GM puts pieces in place for self-driving taxis in San Francisco

A self-driving Chevrolet Bolt in General Motors' autonomous vehicle development program is displayed in 2017.
A self-driving Chevrolet Bolt in General Motors’ autonomous vehicle development program is displayed in 2017.
(Jose Juarez / Detroit News)

General Motors Co. has created its own ride-hailing platform and quietly built one of the largest charging stations in the United States to get its Cruise self-driving car unit ready to enter the robo-taxi business next year.

Cruise has installed 18 fast chargers in a parking facility near San Francisco’s Embarcadero, the well-trafficked boulevard along the city’s eastern shoreline where Uber Technologies Inc. and Lyft Inc. have busy drivers. And GM’s self-driving car unit has been testing its own Cruise Anywhere ride-hailing app and fleet-management system, said people familiar with the matter.

The largest U.S. automaker has long planned to start a ride-hailing business using self-driving cars by 2019, but it hasn’t said where the service would start or whether it would work with a partner. These latest moves show that San Francisco is where GM is assembling the pieces to launch its rival to Alphabet Inc.’s Waymo next year if GM decides against working with an established livery app such as Uber or Lyft.

“It’s an indication that Cruise is getting ready to commercialize autonomous ride-hailing services for the public, and it will be in San Francisco,” said Grayson Brulte, co-founder of autonomy consulting firm Brulte & Co. “I imagine they would want to own and operate the service.”


A GM spokesman said only that the Detroit automaker is still working toward commercializing its self-driving car service and that the company hasn’t decided whether to own the business or find partners. He declined to comment on the location.

Building skills

What’s clear is that GM is building the resources to manage both the cars and the interface with consumers. Its ride-sharing platform could be used on its own or be tailored to interface with a partner, one person said.

Cruise has emerged as one of Chief Executive Mary Barra’s top initiatives since GM acquired it in 2016. The business got a big boost in late May when Japan’s Softbank Vision Fund agreed to buy a 19.6% stake in Cruise for $2.25 billion — more than half of which is contingent on having autonomous vehicles prepared for commercial use.

The automaker also is doing some early exploration into whether a tracking stock or an initial public offering would make sense once the business is established, people familiar with the matter said in June.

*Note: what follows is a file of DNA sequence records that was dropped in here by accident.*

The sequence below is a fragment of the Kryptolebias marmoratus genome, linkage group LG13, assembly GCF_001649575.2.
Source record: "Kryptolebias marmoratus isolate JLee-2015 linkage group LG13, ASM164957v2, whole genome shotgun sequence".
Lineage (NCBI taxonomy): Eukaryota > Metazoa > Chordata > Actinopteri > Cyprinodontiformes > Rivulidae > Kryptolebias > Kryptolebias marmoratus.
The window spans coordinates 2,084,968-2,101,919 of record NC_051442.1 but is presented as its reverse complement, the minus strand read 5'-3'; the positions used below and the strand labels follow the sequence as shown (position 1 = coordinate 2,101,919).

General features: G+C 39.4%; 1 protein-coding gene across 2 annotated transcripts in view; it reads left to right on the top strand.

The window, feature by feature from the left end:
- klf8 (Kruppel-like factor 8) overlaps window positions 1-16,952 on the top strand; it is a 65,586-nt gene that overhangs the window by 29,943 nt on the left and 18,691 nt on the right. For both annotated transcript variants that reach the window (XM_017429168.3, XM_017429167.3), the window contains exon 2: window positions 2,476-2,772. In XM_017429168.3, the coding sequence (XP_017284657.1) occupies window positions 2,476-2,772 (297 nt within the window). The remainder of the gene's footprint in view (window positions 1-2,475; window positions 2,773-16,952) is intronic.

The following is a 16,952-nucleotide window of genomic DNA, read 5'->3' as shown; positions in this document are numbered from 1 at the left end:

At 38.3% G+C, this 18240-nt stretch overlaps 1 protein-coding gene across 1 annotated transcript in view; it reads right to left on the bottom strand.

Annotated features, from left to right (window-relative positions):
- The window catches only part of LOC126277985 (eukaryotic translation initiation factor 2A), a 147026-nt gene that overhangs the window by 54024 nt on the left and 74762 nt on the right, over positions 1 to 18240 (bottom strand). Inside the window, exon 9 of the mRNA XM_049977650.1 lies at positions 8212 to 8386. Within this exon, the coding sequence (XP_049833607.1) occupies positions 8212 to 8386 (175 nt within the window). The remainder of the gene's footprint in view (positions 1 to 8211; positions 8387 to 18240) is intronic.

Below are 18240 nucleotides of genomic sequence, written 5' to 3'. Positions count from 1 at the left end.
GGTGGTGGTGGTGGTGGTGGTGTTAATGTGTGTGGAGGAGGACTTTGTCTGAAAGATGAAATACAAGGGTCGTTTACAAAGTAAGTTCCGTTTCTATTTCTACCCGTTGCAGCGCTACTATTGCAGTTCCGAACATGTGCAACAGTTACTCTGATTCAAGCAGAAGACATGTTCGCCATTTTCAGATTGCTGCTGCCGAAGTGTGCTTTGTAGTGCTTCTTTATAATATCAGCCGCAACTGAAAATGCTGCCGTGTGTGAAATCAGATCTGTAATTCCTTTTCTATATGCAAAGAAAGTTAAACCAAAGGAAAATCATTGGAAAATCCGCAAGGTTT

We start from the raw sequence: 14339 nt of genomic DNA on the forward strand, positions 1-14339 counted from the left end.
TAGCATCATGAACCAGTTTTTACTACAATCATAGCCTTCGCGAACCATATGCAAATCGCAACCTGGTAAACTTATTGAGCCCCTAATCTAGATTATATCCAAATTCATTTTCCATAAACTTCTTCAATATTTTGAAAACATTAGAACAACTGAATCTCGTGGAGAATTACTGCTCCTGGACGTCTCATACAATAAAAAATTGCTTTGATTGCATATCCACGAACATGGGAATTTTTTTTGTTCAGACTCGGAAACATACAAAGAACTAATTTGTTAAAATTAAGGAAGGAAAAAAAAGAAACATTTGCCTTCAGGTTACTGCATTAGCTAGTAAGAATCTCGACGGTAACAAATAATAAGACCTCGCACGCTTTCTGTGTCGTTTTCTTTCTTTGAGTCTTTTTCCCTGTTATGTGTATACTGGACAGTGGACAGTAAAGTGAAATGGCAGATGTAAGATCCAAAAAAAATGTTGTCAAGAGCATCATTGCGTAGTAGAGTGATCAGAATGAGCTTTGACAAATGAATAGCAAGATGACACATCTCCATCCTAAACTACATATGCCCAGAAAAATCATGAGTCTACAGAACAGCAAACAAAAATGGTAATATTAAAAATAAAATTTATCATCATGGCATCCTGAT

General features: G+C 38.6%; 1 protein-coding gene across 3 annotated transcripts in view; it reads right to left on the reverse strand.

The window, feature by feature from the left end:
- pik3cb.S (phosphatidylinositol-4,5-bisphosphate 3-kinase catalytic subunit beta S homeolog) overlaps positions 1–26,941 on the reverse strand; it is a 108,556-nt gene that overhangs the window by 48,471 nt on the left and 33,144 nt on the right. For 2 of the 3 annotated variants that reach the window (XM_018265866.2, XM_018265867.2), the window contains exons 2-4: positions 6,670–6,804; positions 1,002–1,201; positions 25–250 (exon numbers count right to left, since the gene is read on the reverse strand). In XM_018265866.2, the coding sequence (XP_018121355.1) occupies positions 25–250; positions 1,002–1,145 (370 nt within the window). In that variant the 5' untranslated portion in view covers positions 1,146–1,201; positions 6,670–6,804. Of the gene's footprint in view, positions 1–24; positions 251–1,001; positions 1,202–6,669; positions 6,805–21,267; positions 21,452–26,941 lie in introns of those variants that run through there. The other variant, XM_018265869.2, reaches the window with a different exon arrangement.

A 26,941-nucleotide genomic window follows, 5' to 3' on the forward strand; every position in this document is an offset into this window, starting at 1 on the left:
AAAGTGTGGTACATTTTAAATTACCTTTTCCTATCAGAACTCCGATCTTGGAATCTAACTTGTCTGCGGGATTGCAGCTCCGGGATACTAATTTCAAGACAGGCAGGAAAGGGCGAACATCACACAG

GM’s fast chargers are near the Embarcadero because it’s a popular location for ride-hailing services. The site would help Cruise quickly recharge its self-driving cars, which are heavily modified Chevrolet Bolt electric vehicles.

Business models

In addition to Cruise, GM has been testing new business models beyond traditional automaking. Its Maven car-sharing unit rents Bolts to Lyft and Uber drivers, helping the company learn to use electric vehicles for business fleets, said Sam Abuelsamid, senior analyst with Navigant Research.

“We can expect to see more of this as GM launches automated mobility services,” Abuelsamid said.

GM invested $500 million in Lyft in January 2016. Dan Ammann, the automaker’s president, sat on Lyft’s board until June.

Most charging stations have a handful of stalls for cars, making GM’s San Francisco site one of the bigger banks in the country, Abuelsamid said. The largest in the United States is Tesla Inc.’s station in Kettleman City, Calif., with 40 chargers, said Steve Loveday, a writer and editor with, a website covering the electric car market. Tesla has a few others with more than 20 ports, he said.

Regulatory hurdles

GM has been working with California to get rules in place to facilitate its commercialization pilot. In May, the California Public Utilities Commission cleared the way for companies such as Cruise to test self-driving vehicles with the public, but they rejected the request to let companies bill people for such rides. Cruise is still seeking approval to do so, said one person.

While most autonomous vehicles, such as those being tested by Uber, have human monitors on board, GM has said it plans to launch its pilot using a version of its Cruise AV with no steering wheel or pedals if it feels the car is safe for public use. That plan also depends on California regulations allowing the service to run without a safety driver, the company said.

Cruise also is hiring for some key positions. On its website, the unit lists an opening for a head of business operations who would help develop GM’s commercialization strategy for self-driving cars. Cruise also is recruiting for several fleet-management jobs.

The first program will start late next year. GM will gauge progress and look to expand if it’s successful.

“Barra is trying to transform GM from car company to mobility services company,” Brulte said. “She’s building her legacy.”

Welch, Bergen and Buhayar write for Bloomberg.